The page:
The NY Times just had an interesting interview with Phil Libin, who is the Chief Executive of Evernote. If you haven't used the service before, Evernote is a note-taking application that's "in the cloud". You can take a note on your phone, computer, laptop, or iPad and add it to their servers. Then you can access it from anywhere.
It was a unique application when it was released, and their corporate culture continues to be unique. Check out this quote from the interview:
Q. Tell me about some other things you do.
A. We recently changed our vacation policy to give people unlimited vacation, so they can take as much time as they want, as long as they get their job done. If you want to take time off, talk to your team, but we’re still measuring you on the same thing, which is, did you accomplish something great? Frankly, we want to treat employees like adults, and we don’t want being in the office to seem like a punishment. We always try to ask whether a particular policy exists because it’s a default piece of corporate stupidity that everyone expects you to have, or does it actually help you accomplish something? And very often you realize that you don’t really know why you’re doing it this way, so we just stop doing it.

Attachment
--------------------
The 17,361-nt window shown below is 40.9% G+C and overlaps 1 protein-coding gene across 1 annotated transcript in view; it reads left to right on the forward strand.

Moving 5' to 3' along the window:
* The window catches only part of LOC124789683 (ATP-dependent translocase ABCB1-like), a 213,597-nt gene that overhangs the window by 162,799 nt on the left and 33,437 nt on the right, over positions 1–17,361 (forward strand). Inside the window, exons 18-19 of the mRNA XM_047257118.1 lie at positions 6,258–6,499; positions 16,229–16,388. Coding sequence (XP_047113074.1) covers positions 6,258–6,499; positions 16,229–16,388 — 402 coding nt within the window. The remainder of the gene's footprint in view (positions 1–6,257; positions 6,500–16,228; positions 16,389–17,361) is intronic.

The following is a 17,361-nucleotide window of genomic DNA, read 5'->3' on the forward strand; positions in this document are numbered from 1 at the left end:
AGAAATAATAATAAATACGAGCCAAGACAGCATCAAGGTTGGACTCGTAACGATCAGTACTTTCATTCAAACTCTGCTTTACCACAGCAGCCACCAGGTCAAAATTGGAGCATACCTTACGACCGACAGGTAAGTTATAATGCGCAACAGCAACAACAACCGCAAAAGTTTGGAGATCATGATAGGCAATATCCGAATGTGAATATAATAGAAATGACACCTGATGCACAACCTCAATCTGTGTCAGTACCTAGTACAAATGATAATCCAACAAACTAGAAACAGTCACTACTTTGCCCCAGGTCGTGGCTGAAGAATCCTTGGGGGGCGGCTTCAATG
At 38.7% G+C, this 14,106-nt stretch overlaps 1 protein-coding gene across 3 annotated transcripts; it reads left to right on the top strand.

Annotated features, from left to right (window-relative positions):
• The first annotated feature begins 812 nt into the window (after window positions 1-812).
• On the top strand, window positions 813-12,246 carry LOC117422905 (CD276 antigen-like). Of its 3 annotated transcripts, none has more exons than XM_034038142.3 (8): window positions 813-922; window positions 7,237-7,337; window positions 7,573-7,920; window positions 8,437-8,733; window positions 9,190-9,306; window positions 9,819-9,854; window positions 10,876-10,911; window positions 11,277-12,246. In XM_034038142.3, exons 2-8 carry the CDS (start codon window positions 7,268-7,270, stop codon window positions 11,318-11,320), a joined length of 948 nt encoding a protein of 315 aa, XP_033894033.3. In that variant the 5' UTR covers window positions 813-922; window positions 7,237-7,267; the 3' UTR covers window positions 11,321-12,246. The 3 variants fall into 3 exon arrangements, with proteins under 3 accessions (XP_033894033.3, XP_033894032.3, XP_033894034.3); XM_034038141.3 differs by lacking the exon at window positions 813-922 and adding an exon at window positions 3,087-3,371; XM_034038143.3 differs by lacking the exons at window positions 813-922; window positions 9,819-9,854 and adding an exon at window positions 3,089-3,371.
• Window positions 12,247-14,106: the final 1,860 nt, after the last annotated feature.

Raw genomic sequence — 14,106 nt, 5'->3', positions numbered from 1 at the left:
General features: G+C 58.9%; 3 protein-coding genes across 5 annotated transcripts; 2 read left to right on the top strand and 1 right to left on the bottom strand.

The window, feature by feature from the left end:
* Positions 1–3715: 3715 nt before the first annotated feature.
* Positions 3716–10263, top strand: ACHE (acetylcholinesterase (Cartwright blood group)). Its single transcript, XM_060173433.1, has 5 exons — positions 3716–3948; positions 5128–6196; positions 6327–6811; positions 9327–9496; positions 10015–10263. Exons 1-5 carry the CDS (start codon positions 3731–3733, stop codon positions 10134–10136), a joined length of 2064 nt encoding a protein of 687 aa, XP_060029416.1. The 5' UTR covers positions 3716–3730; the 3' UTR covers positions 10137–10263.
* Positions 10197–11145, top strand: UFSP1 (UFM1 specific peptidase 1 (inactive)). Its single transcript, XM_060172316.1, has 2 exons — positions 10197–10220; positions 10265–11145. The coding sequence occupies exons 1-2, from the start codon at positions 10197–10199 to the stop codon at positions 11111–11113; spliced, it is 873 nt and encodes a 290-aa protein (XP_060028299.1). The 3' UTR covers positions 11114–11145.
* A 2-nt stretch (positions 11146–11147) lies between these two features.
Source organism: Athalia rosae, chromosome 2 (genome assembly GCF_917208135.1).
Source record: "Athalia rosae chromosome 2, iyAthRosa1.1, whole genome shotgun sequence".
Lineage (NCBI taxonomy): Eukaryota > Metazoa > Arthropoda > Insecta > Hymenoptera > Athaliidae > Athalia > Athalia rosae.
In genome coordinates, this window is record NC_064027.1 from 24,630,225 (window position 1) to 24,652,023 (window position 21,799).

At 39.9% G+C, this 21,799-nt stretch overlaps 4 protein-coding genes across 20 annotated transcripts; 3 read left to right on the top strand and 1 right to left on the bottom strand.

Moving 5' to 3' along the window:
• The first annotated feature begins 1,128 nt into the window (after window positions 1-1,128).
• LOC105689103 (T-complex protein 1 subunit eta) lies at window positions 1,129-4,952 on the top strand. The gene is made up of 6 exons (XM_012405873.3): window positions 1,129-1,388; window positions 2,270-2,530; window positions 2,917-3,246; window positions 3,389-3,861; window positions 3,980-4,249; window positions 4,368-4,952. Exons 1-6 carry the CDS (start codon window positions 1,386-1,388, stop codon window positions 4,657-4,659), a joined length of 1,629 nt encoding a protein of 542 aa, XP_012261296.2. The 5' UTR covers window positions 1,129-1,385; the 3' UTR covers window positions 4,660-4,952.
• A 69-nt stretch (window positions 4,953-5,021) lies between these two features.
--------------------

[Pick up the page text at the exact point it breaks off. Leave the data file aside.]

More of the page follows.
Q. Is the unlimited vacation policy working?
A. So far. We had to modify it slightly because one of the first things I started worrying about is whether people would actually take less vacation. I don’t want people not to take any vacation because that’s just bad for them, and it’s bad for me. You’re not going to get a lot of work out of someone if they haven’t taken a vacation in a while. So we started rewarding people for taking at least a week at a time on a real trip by giving them $1,000 spending money. That seems to be going well.
Yes Phil, I think a $1,000 bonus for taking a vacation would go well anywhere. We're starting something similar here at Bro Council, we're going to pay Pat $1,000 everytime we don't have to censor on of his articles. We don't expect to have to pay anything out.
Check out the rest of the article for more nuggets of wisdom, and Evernote's site if you want to check out the software:
[Interview - NYTimes]
[Evernote - Company Site]